Health, wealth and luck for the 2014, bring it on. Start with New Year’s Day supper—tucking into the requisite black-eyed peas for good luck and good fortune, along with collard greens for money and wealth.
Because tradition calls for some sort of pork, like bacon or ham, symbolizing a healthy year, this ripens an interesting discussion, especially for vegetarians. Everything I know says the more healthful route is to skip the pork, so I go with what feels best. I create the intention for a vibrant and fit healthy body and mix in chunks of pretend pork, sausage flavor.
Black-eyed peas for New Year’s holiday is a Southern tradition that dates back to the Civil War. It’s definitely traditional repast in my kitchen, I keep repeating it year after year. When I don’t have a lot of time, I open a can of black-eyes. A can of beans, a can of tomatoes, some fake sausage, and a punch of spice and frozen collards–easy-peasy. (I shopped so late one New Year’s Eve there were no fresh collards to be found. Lucky for my money the frozen section bore chopped collard greens in a box.)
Hot cornbread or muffins go well alongside seasoned greens and beans. (There is a moist and flavorful cornbread recipe in Chocolate Snowball cookbook.) Stir some rice into the pot and you have Hoppin’ John, another Southern US original. Or serve on top of steamed brown rice.
I send a rampage of appreciation to all my readers. Wishing you a healthy, wealthy and lucky 2014. It’s going to be an awesome year!
Black-eyed Peas and Collards–A New Year
2 cups black-eyed peas
1 tablespoon olive oil
1 onion, chopped
2 stalks celery, chopped
3 to 4 garlic cloves, minced
3 cups water
2 bay leaves
1 teaspoon dried oregano
¾ teaspoon crushed red pepper flakes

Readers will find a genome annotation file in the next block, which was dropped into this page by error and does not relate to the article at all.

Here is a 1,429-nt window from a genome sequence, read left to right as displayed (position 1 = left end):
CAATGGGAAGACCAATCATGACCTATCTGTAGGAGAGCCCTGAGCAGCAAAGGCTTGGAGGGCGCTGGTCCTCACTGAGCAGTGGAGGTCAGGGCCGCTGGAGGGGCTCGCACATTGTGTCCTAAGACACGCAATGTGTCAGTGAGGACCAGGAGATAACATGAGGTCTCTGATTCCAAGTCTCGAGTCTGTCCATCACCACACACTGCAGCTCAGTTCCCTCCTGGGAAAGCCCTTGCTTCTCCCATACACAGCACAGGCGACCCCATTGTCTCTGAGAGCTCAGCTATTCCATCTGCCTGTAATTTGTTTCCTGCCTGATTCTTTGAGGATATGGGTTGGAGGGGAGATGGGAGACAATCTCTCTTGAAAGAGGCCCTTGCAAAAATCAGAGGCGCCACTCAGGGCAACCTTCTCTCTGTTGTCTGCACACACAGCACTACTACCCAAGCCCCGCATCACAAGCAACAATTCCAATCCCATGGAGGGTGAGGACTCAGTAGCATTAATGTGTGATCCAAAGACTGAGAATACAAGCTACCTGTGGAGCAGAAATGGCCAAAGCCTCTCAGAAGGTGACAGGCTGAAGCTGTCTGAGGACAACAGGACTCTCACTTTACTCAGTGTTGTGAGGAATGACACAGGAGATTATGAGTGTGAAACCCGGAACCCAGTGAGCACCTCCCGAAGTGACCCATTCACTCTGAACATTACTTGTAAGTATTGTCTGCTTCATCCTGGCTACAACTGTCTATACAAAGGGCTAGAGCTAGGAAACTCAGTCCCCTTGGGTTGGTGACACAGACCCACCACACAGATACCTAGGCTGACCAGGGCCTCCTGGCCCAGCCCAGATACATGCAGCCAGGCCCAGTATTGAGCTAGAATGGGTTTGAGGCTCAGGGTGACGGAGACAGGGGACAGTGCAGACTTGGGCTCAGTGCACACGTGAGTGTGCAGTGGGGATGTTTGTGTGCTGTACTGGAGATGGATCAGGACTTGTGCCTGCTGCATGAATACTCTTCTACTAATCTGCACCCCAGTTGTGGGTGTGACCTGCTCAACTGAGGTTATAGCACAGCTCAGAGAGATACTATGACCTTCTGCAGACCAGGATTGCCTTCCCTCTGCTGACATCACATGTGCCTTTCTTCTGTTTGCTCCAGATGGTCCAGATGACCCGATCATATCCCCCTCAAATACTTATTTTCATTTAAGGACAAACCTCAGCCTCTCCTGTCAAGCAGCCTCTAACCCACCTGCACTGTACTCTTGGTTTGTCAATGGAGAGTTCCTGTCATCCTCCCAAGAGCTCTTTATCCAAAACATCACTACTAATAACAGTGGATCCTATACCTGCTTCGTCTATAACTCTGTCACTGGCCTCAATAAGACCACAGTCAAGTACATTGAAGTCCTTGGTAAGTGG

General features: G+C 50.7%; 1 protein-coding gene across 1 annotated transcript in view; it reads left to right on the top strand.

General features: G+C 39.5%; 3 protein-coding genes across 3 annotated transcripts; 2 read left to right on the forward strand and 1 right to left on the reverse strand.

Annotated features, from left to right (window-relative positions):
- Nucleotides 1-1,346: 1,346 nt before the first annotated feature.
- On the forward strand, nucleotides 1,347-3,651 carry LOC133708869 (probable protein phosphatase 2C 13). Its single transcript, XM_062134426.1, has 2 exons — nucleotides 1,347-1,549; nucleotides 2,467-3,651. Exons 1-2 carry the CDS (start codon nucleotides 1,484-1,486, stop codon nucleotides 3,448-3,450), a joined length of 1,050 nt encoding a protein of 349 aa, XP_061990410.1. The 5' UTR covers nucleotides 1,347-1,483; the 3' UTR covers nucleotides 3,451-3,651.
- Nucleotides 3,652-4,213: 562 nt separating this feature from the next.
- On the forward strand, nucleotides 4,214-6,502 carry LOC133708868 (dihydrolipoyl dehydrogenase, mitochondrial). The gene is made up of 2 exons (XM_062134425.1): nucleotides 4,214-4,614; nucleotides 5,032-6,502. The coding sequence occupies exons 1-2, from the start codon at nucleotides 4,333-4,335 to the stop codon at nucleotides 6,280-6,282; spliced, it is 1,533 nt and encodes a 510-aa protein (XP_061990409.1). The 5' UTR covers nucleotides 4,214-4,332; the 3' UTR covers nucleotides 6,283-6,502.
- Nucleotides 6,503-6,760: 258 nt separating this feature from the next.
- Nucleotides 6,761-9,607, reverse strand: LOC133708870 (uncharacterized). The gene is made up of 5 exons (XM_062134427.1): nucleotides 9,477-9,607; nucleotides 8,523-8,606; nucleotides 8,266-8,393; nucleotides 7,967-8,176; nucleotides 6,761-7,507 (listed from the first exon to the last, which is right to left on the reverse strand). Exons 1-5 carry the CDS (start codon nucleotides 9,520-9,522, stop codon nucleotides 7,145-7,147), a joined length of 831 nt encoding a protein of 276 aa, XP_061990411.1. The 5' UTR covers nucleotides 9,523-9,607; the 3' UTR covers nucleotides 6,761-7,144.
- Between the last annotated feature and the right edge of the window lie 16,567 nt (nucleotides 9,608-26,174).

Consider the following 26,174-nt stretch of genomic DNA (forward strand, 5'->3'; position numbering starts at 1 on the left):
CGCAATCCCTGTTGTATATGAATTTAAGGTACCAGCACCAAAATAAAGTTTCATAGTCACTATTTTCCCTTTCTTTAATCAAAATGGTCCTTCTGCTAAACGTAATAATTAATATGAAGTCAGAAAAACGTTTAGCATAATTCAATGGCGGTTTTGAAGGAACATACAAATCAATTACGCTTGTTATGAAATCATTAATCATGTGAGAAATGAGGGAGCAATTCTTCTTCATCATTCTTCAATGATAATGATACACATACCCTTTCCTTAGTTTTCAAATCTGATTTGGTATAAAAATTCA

1 (15-ounce) can diced tomatoes or diced tomatoes with green chiles
1 teaspoon Real Salt
8 ounces imitation “sausage”
1 bunch (about 12 ounces) fresh collard greens, stems removed and discarded
1 teaspoon apple cider vinegar
Rinse the beans and put them in a bowl, covering them amply with cold water. Let soak at least 6 hours or ideally, overnight. (If you use a pressure cooker, you can skip this step.)
Heat the oil in a large saucepan over medium flame. Add the onion and celery; cook and stir until the onion is translucent, about 10 minutes. Stir in the garlic and cook the vegetables a few more minutes.
Rinse the black-eyed peas and add them to the pot, along with the water, bay leaves, oregano and red pepper flakes. The water should just cover the beans. Bring to a boil; reduce to a slow simmer and cover. Cook two hours or so, topping with water as needed, until the beans are tender to a bite. (Alternatively, using a pressure cooker, cook 11 minutes under pressure, remove from heat and allow pressure to release naturally.)
Meanwhile heat a tablespoon or so of oil in a skillet. Cook the imitation sausage, breaking it into chunks with a spoon, until the “meat” is brown on several sides. Set aside.
Stack the collard leaves one on top of the other and roll into a tube shape. Slice ¼-inch thick into ribbons. Or simply chop into one-inch square pieces.
When the beans are tender, bring a second pot of water to boil, add a pinch of salt and the collard ribbons. Cook 5 to 10 minutes, until the greens are tender. Drain and stir into the beans. Stir in the reserved “sausage”, salt and apple cider vinegar. Season to taste with more salt and pepper.
Makes about 6 servings.